Use Your Power Where it Will Actually Do You Some Good
I passed a sitting target on my way into the library today.
A woman sitting outside on a bench in front of the building was blissfully and ignorantly eating her lunch. The skies were blue, a gentle breeze fluttered by, and any moment she could have been an easy target for someone with bad intentions.
With her back to all approaching people and her backpack on the bench next to her, she was blind and vulnerable to anyone walking up behind her. Anyone could have come up behind her, completely undetected, and snatched her pack before she could swallow her bite of sandwich.
Just feet from where she sat was another bench that had a much better view with its back to the building, but she chose to give away all her power.
I just shook my head.
Back in my office scanning my emails, John Gorman’s latest title “I was complimented on my looks. Now I feel gross” caught my eye and while reading it I could feel my face redden. My thoughts instantly flashed back to the woman at the library.
I pondered how a simple compliment could trigger such an exaggerated response when every day people put themselves in truly physically compromising situations without a first thought.
The point of the article highlighted how vulnerable women must feel when receiving unwanted kind words from a stranger. “I love your smile,” somehow became an ominous subversive threat swirling with the potential danger of a dastardly deed.
I can’t tell you how many times I’m in the grocery store and I see a woman who has left her purse unattended in the front of the shopping cart, wide open, with the wallet shoved partially in. And yet people get upset about a compliment?
Y’all need a reality check!
People spend too much time worrying about the boogey man and how their life is impacted by unkind words and the imaginary threats to life and limb, yet every day put themselves in harms way without considering the actual danger they may be in.
Let me share an interesting thought:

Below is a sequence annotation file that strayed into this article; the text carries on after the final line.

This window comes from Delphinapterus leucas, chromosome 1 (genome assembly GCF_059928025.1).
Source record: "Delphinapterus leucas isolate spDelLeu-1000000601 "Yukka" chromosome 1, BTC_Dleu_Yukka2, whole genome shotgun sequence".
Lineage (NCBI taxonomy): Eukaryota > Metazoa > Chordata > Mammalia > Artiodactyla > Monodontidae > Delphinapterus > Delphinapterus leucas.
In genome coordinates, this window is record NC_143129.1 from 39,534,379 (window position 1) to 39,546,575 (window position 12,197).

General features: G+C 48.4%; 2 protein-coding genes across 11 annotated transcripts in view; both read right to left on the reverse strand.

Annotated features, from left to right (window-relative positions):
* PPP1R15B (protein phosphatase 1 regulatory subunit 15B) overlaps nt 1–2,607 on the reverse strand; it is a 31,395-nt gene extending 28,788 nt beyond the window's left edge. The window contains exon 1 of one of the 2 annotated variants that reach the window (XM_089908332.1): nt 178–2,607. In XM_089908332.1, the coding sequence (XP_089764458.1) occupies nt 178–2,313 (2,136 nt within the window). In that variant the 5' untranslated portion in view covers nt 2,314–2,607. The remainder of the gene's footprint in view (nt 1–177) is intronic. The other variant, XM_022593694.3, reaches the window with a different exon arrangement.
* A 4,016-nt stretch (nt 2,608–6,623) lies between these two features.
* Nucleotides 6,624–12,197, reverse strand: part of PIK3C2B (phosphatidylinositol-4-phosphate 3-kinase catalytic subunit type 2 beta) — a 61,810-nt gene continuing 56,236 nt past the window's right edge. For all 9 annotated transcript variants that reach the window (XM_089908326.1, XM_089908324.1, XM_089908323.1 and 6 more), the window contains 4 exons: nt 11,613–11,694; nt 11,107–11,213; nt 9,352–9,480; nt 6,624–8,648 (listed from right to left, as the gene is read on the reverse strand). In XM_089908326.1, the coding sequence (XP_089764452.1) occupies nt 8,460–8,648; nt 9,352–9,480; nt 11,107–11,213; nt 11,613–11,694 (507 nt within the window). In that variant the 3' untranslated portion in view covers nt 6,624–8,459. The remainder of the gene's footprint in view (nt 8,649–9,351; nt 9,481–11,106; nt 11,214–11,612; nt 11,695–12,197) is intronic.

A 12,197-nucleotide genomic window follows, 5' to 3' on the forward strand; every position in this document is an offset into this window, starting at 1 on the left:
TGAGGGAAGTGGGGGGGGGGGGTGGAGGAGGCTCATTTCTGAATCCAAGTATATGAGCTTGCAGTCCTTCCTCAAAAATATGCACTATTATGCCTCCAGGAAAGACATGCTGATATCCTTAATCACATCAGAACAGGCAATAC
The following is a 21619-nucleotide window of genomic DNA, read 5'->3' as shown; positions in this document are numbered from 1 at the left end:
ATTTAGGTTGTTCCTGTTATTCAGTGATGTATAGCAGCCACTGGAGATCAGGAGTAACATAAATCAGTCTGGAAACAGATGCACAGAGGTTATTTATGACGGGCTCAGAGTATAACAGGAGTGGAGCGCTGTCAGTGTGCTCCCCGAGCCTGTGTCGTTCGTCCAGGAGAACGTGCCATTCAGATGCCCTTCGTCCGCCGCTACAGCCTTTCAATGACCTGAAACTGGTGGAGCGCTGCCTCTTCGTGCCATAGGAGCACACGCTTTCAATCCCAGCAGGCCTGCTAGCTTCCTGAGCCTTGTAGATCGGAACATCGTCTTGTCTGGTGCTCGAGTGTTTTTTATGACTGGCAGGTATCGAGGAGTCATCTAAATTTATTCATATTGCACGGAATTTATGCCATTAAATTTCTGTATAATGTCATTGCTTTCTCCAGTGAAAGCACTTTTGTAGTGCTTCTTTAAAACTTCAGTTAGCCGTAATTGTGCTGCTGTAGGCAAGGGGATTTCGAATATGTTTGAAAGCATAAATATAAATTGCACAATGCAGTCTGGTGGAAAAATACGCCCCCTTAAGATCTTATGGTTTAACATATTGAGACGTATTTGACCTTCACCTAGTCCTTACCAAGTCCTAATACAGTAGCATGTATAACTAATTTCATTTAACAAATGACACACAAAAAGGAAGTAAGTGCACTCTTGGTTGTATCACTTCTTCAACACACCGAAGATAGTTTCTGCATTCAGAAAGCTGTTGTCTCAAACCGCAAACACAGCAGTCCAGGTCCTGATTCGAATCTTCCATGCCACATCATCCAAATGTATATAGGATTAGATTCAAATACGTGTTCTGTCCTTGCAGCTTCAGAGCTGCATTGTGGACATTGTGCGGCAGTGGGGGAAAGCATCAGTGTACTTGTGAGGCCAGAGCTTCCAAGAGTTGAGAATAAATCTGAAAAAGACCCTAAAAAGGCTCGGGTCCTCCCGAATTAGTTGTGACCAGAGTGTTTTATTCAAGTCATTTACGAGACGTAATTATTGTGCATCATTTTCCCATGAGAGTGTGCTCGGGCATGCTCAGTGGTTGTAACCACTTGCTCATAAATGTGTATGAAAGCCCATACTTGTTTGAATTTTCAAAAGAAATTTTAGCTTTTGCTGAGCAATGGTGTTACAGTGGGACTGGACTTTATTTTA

Stop giving your power away!
What does it matter if a stranger pays you a compliment? Why does it have to be anything more than a compliment? When did your cynicism override your kindness to and for humanity?
Now, I can understand how you might be a tad unsettled if someone walked by you and said “I’d like to knock your head off” but we’re talking a compliment here.
And what if it IS more than a compliment, why are you giving it any power?
Words only have the power you give them. You become a slave to someone else when you allow their words to have power over you.
If someone gives me a compliment, I stop, smile, and say “Thank you!” And I get on with my life. It puts a smile on my face and gives me a warm fuzzy for a minute or so. I don’t spend my time wondering why they said that and what their true intention was.
I also give compliments quite freely… to strangers… for no reason. Gasp!! I like to put a smile on people’s faces. I guess that means I have ulterior motives. Bad me.
Just smile, move on, and stop trying to find so many things to be enraged about.
What does upset me is that I have a feeling if someone did say, “I’d like to knock your head off,” you wouldn’t be nearly as angry.
Stop giving your power away!
What does it matter what someone’s intention is? The only thing that matters is how you interpret (receive) their message. Your interpretation is a reflection of what’s going on inside of you, not what’s coming out of someone else.
If you want to use your power where it will actually do you some good, stop and think about your actions and your behaviors.
How about… instead of getting angry at the frat boys who harass and abuse girls at frat parties, expecting them to protect you from them, how about you not get so drunk you can’t remember what you did?
And here’s another beauty — If you don’t like how someone is treating you, stop complaining about your treatment, get your stuff and leave. Never go back.
Words don’t have power, actions do.
Take your power and do something useful with it. And when someone pays you a compliment, say “Thank you!”